Hit the Vacation Trail With a Bike Trip

Need new vacation ideas? Try a healthy, green travel alternative to the beach by taking a bicycle tour.


| January 25, 2011



Bicycle Touring

Bike trips give you the opportunity to really experience the scenery and landscape of your vacation destination.


PHOTO: VINCE GAYMAN/FOTOLIA

Left foot. Right foot. Left foot. Right foot. This can be the extent of your worries on a bike trip, where you simply spend your time pedaling and viewing the world going by at your own speed. Bicycle tours are a healthy way to get outside and see an area or region in a way you never could by car or plane. With new bike routes and bicycle trails criss-crossing most states and even connecting several cities, getting away on just two wheels is a more accessible — and fun — vacation idea than ever before.

Jeff Miller, President/CEO of the Alliance for Biking & Walking, describes bike touring as “one of the best ways to really, truly see a place; where your trip is about the journey and not just the destination.” After riding across the United States and spending 14 months riding across 15 countries, Miller has experienced this firsthand!

As with most vacations, going on a bike trip can be as intense or relaxing as you choose. Whether you decide to bike across an entire state, camping as you go, or just want to cycle an easy path and find a comfy respite in a cozy bed-and-breakfast, there are multiple options for you to pick from when you plan your ideal bicycle vacation.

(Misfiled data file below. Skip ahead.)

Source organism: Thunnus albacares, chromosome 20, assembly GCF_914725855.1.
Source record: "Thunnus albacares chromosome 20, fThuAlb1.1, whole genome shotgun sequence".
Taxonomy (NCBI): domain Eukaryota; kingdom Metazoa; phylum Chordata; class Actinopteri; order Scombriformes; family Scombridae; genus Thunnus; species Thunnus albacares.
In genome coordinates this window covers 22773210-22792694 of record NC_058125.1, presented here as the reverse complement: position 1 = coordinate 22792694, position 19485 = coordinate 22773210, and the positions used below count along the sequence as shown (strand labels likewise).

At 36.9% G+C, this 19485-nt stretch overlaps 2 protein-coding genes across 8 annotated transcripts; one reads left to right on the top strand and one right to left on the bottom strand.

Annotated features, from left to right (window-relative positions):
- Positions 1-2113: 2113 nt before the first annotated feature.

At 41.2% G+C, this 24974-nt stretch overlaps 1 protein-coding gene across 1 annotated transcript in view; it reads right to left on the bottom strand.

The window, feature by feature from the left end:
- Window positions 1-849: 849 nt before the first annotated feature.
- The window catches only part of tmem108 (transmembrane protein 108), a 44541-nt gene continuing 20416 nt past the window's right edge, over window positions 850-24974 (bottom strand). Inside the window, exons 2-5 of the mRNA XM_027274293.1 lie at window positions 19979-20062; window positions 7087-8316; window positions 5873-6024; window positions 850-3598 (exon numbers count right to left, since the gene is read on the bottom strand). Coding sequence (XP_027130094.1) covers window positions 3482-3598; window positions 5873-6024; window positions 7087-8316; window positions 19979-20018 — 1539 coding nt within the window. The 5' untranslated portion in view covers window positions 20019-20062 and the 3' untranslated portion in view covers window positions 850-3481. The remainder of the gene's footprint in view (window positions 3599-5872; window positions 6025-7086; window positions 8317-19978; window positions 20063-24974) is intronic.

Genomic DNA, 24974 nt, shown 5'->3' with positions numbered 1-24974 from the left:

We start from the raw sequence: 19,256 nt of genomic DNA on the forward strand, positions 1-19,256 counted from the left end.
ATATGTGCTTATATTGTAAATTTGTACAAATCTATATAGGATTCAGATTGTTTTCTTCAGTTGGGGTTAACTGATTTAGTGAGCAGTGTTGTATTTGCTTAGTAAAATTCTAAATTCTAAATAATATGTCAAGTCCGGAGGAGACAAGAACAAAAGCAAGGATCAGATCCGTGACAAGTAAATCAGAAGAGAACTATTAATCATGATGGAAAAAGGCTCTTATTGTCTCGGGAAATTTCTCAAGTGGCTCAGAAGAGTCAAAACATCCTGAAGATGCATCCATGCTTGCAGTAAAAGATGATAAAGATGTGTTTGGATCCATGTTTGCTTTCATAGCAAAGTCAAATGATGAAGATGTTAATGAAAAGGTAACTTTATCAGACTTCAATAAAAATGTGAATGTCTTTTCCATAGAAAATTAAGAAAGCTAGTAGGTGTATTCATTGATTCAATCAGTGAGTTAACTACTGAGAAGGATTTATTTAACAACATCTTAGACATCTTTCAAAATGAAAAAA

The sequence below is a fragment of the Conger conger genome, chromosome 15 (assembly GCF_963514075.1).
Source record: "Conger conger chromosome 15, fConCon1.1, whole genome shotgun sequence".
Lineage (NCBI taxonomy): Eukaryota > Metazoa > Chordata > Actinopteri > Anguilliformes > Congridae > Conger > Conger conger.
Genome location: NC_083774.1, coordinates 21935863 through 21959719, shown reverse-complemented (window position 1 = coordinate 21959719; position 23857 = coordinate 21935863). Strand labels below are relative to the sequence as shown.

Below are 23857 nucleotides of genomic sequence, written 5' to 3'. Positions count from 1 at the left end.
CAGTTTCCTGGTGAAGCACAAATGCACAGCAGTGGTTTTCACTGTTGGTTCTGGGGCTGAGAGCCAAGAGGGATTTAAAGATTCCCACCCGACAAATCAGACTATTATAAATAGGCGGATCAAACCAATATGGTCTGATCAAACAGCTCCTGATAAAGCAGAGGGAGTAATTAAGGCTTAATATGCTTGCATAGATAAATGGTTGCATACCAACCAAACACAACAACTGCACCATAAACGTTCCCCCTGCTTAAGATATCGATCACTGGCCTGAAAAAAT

Getting Started: Bike Gear and Pre-Tour Training

The type and amount of gear and supplies you will need will be based on the length of your vacation, the weather conditions during your tour, whether you are camping or staying indoors, and any other special needs you may have. The Adventure Cycling Association provides a guide on what to take and how to pack, including specifics for camping and foul weather conditions. As a general rule, lighter is better. Most tour providers will give you a list of necessary equipment specific to your chosen route.

Miller says his No. 1 piece of invaluable equipment when going on a cycling tour is “a camera or journal to remember the special and intimate details that happen.” He adds that proper clothing are also vital — if you’ve never tried a pair of padded shorts, get a pair or two you are comfortable in before your first tour. Miller recommends bringing two pairs, and washing them on alternate days. Sunscreen and sunglasses also make a world of difference. 

Naturally, the biggest piece of equipment you will need is your bicycle. If you’re taking a short bike trip, check into renting a bike from a local bike shop where you’re touring to save the cost of shipping your bike. (Check out this searchable website to rent a bicycle from bike shops across the country.) Longer tours, however, can be more comfortable if you’re on your own two wheels. Some cyclists ship their bikes ahead of time if they are headed far from home, but that quickly increases the carbon footprint of what could be an eco-friendly vacation. Start by checking into bike trip options in your region instead of looking far away, to have a green vacation while also getting a unique look at the natural beauty of where you live.





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